5 Easy Yoga Exercises for Lower Back Pain
Photo by Kinga Cichewicz on Unsplash

5 Easy Yoga Exercises for Lower Back Pain

If it’s something I get asked a lot, it’s ‘tell me some yoga exercises for lower back pain’. And I’ve got to tell you, the look on people’s faces after they’ve tried these exercises is pure relief. It’s no fun having a niggling pain all the time that interferes in daily life. So let’s hit this on it’s head with some of my favourite moves to get you stretched out, pain-free and feeling good. These double up as amazing exercises for sciatica pain too, so pass this on to someone that might need it.

My struggle with lower back pain

I used to have horrendous lower back pain. Back when I was wearing unsupportive bras, standing on my feet all day and not practicing yoga. It was a constant struggle. I’d be out for a drink at night and would have to bend over at the bar to release some of the tension… I’d sit on the toilet just so I could lean forward and stretch my lower back! And then I’d get to bed and no position was comfortable.

I know so many people with lower back pain. One of my old PT clients would only come to sessions for the stretching at the end. His lower back was so tight, he could hardly turn when sat on a chair. After around 6 sessions, he was nimble and loving it. His main reason for loving the stretch was so he could improve his golf skills… whatever floats your boat, eh?!

Either way, don’t let lower back pain control what you do. It can be so debilitating and just it’s not worth giving in to. A few yoga exercises for lower back pain is literally all you need.

How is lower back pain caused?

There are so many reasons we have lower back pain, but most are due to regular strain from something we do day-to-day. A lot of us sit at a desk and slouch. The rest of us stand up all day and hold our weight in incorrect places. Most commonly, lower back pain is caused by:

  • Poor posture over time (yep, that used to be me)
  • Lifting a heavy object, or twisting while lifting (done that before…)
  • Sudden movements that place too much stress on the lower back

More serious symptoms or intense pain lasting longer than 6 weeks could indicate bulging or ruptured disks, arthritis, skeletal irregularities or osteoporosis. If you think this could be you, please go and see a doctor.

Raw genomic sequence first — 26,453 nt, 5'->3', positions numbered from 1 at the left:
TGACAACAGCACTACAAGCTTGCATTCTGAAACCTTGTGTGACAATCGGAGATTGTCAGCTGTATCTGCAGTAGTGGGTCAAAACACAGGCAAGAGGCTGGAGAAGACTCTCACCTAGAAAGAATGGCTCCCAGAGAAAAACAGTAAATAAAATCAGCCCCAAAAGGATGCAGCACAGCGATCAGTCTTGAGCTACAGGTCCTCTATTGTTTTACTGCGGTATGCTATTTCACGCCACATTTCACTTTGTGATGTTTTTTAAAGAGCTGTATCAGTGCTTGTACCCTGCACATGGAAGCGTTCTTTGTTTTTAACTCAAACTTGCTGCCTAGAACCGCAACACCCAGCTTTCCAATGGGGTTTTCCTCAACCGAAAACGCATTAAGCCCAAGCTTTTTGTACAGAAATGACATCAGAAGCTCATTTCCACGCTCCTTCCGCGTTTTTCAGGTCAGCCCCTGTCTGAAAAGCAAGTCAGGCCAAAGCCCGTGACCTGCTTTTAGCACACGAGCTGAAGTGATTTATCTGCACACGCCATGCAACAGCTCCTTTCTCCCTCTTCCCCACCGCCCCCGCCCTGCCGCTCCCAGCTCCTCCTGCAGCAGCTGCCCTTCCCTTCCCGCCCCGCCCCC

For the majority though, we’re just not using our muscles correctly and our poor lower backs are taking the brunt of it. When we first start stretching and strengthening, it feels hard, and that’s why most of us don’t do it. I remember the agony and physical anxiety I felt at yoga teacher training when we had to sit on the floor for 10 hours in the day. The first 15 days were torture. And then my back built the strength and my back pain eventually disappeared. I’m not saying you need to force yourself to sit for 10 hours a day to feel some relief… Just some nice easy yoga exercises for lower back pain will do the trick 😉

So, how do I relieve lower back pain with yoga?

Home yoga for lower back pain

Here are the most effective yoga exercises for lower back pain. Whether you’re a beginner or veteran, you can give these a go. I weave these into every single one of my classes to keep everyone’s lower back happy and healthy. It’s always worth pairing the yoga with a meditation to handle the pain. Try this one out – download my favourite meditation to manage pain here.

Above all, remember these 3 things when trying to implement lower back exercises into your day:

  1. Try and do them for just 5 minutes in the morning and 5 minutes in the evening
  2. Pair all stretches with some core work
  3. Check in with your posture throughout the day as often as you can

Downward Dog

How to do it: 

Get on your hands and knees with your knees directly under your hips and your hands slightly forward of your shoulders. Spread your fingers and tuck your toes. Exhale and lift your knees away from the floor and keep lifting your hips toward the ceiling until your hips are nice and high.Straighten your knees but be sure not to lock them – if you find your back curving to straighten your knees, keep a wee bend in them whilst sticking your bum and tailbone into the air. Keep pushing into your fingers, don’t let your head drop – keep it snug in between your arms and enjoy some nice long inhales and exhales! When you’re ready, lower your knees to the floor and chill out in childs pose.

 

Why is it so good? 

Not only does it help to stretch out your lower back, it calms and relieves stress. It stretches and strengthens the majority of your body and can help with pesky period cramps. Get your digestion on top and sort out any headaches, fatigue and back pain with this beauty!

 

Ardha Matsyendrasana

How to do it: